Us travel bloggers are everywhere and I love it. A quick search on social media can lead you to hundreds of destination guides, reviews and stories from people all over the world. Whether you love drooling over luxury hotels and indulgent meals or finding hidden bargains and street food, you’ll almost always be able to find what you’re looking for. But after planting my feet back in the UK again recently, I’ve felt myself wondering about travel blogging. I thought it’d make a great discussion point so let me know what you think…
Do you have to travel full time to be a good travel blogger?
I’d already decided that I was going travelling when I rebranded to Wander with Laura almost two years ago and no doubt, it played a huge part in helping me to find my niche. But there were times when I worried that I’d simply run out of content. After all, if you don’t travel, how can you be a travel blogger with authority to write in a meaningful way? Back then, I could push these concerns out of the way knowing that soon I’d have absolutely heaps of travel content! But once I’m back in full time work again – unless £50 notes rain down from the sky one day – my exploring days will be much more limited.
Travel blogging on the road
That’s not to say that travel blogging is easy even when you’re out on the road. I mean, it’s absolutely amazing to come home after a brilliant day and spill out all that love to the internet. That’s one of my favourite things in the world!
But what I’m talking about seems to resonate with so many people recently and it’s those soaring standards. The content bar is set so high these days that the pressure to keep up or die (your traffic, that is) is oh so real. Raise your hands if you’ve ever felt personally victimised by high blogging stakes? Even if I’ve visited and loved a place, I’ll find myself reluctant to write about it if my photos aren’t up to scratch. Or – even worse – if I’m enjoying myself so much that I forget to whip my camera out. I’ve talked about this before as part of my blogging identity crisis post.
It’s also hard to find the time which sounds RIDICULOUS when I blogged for years alongside uni then a full time job. But what I mean is that it sometimes feels wrong to spend hours writing on a laptop instead of exploring.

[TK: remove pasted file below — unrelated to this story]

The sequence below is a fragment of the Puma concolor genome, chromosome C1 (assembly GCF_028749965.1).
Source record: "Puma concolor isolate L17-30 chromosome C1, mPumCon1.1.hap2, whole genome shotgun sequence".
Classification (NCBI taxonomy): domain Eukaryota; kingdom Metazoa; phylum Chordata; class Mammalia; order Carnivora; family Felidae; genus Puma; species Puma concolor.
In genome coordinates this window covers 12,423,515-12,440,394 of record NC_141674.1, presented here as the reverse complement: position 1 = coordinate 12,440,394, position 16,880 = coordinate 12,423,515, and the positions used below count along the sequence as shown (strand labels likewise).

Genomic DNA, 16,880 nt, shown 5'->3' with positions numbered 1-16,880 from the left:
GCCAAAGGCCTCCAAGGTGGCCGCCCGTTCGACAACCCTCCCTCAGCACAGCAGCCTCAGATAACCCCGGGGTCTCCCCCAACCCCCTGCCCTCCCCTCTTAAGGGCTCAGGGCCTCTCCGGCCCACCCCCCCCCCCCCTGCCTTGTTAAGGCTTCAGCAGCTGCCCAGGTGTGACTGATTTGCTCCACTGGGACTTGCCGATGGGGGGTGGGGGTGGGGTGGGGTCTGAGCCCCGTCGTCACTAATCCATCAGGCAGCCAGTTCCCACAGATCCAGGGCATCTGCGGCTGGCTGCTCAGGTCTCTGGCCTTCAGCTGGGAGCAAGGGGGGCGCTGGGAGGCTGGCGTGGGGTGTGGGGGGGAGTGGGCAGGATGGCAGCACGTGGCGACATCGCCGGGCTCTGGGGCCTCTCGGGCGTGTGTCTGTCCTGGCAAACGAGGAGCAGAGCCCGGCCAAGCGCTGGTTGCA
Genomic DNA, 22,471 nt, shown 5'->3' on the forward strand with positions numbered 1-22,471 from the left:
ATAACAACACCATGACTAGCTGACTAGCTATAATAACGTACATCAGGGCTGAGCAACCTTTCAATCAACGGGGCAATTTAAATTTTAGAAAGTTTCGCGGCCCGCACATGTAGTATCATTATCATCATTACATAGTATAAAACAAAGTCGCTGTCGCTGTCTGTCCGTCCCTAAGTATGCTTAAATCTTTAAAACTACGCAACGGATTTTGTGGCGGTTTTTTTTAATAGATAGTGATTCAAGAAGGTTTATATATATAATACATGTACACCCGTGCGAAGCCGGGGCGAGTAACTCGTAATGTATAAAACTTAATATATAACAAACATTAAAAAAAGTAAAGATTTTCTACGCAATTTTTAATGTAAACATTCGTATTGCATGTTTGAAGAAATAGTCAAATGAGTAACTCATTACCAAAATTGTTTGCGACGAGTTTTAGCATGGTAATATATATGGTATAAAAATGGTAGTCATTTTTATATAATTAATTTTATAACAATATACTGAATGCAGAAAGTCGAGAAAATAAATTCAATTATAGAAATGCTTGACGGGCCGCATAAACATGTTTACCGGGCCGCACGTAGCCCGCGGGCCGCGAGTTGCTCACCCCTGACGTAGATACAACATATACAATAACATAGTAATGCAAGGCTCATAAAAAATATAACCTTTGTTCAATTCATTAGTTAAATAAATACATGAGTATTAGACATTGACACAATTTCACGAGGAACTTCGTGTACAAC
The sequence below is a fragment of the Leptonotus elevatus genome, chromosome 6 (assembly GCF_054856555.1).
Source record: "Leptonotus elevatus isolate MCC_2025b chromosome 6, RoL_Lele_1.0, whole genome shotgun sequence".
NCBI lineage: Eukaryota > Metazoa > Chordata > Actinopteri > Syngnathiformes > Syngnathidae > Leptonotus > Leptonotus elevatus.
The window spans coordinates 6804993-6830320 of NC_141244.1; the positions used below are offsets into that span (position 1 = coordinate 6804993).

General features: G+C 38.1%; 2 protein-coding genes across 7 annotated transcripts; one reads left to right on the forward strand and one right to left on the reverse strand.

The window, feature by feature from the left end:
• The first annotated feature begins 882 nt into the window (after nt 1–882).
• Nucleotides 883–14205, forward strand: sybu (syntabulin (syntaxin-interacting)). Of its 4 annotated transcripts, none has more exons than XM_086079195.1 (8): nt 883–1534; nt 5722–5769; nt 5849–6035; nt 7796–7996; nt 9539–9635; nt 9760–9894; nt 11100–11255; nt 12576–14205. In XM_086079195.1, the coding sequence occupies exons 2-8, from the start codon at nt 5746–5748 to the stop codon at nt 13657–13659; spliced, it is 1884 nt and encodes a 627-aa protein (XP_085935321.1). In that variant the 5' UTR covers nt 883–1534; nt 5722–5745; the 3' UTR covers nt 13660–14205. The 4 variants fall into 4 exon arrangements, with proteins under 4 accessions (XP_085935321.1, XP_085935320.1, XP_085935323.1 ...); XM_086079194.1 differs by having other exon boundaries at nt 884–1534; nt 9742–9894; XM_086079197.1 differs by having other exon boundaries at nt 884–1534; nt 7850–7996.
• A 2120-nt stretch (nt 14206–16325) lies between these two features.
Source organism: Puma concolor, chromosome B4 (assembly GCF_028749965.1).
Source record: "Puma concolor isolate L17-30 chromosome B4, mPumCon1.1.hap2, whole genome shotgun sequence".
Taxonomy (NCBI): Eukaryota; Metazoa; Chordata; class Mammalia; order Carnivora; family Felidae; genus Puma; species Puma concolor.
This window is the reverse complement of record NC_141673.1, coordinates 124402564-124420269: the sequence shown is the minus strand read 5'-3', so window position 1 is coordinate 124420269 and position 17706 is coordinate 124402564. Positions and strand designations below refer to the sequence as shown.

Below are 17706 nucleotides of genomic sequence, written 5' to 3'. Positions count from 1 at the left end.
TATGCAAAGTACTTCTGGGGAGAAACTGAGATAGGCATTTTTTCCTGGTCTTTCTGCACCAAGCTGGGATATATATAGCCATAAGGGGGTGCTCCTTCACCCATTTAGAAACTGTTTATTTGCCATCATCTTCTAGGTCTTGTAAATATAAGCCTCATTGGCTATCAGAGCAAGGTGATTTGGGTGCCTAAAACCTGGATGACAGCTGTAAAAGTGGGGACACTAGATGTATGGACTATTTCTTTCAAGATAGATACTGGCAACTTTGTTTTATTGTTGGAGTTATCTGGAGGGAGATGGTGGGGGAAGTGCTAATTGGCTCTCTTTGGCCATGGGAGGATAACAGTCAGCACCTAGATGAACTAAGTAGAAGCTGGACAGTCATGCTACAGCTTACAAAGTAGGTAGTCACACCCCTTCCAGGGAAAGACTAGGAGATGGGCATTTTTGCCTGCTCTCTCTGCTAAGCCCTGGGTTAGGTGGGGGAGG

Being a travel blogger with a 9 – 5
Most of us can admit that a full time job isn’t exactly supportive of a travel blogging lifestyle – unless you are lucky enough to travel for work! But this doesn’t mean that we’ll never leave home again, even if 4 weeks holiday out of 52 does sound sparse. When I started writing about travel, I worked full time and went on trips in the UK, short city breaks and week long holidays. You can still create brilliant content without the nomadic lifestyle and that’s so important to remember. In between trips, you can still make so much travel content. Actually, I might write a whole post with ideas soon if anybody would be interested in reading it?
I suppose what I’m trying to say is that, despite my initial worry, you don’t have to live on the road forever to be a successful travel blogger. If you love designer clothes but can’t afford them, would that stop you from writing about fashion? Probably not; you could find cheaper dupes, create more affordable style posts or collate inspirational images. Why should travel be any different?
One of the best things about blogging is that anybody, anywhere can do it! So what if you aren’t travelling right now? Maybe you’ve got a whole backlog of holiday snaps that you’re itching to share. Or perhaps you’ve lived abroad and want to share your experiences. You could even be an expert on your local area with tons of insights and reviews to share. If you love travel and love writing about travel then doing it whatever way you can is always a good thing!
Do you think that you have to travel full time to be a good travel blogger? Chat to me in the comments!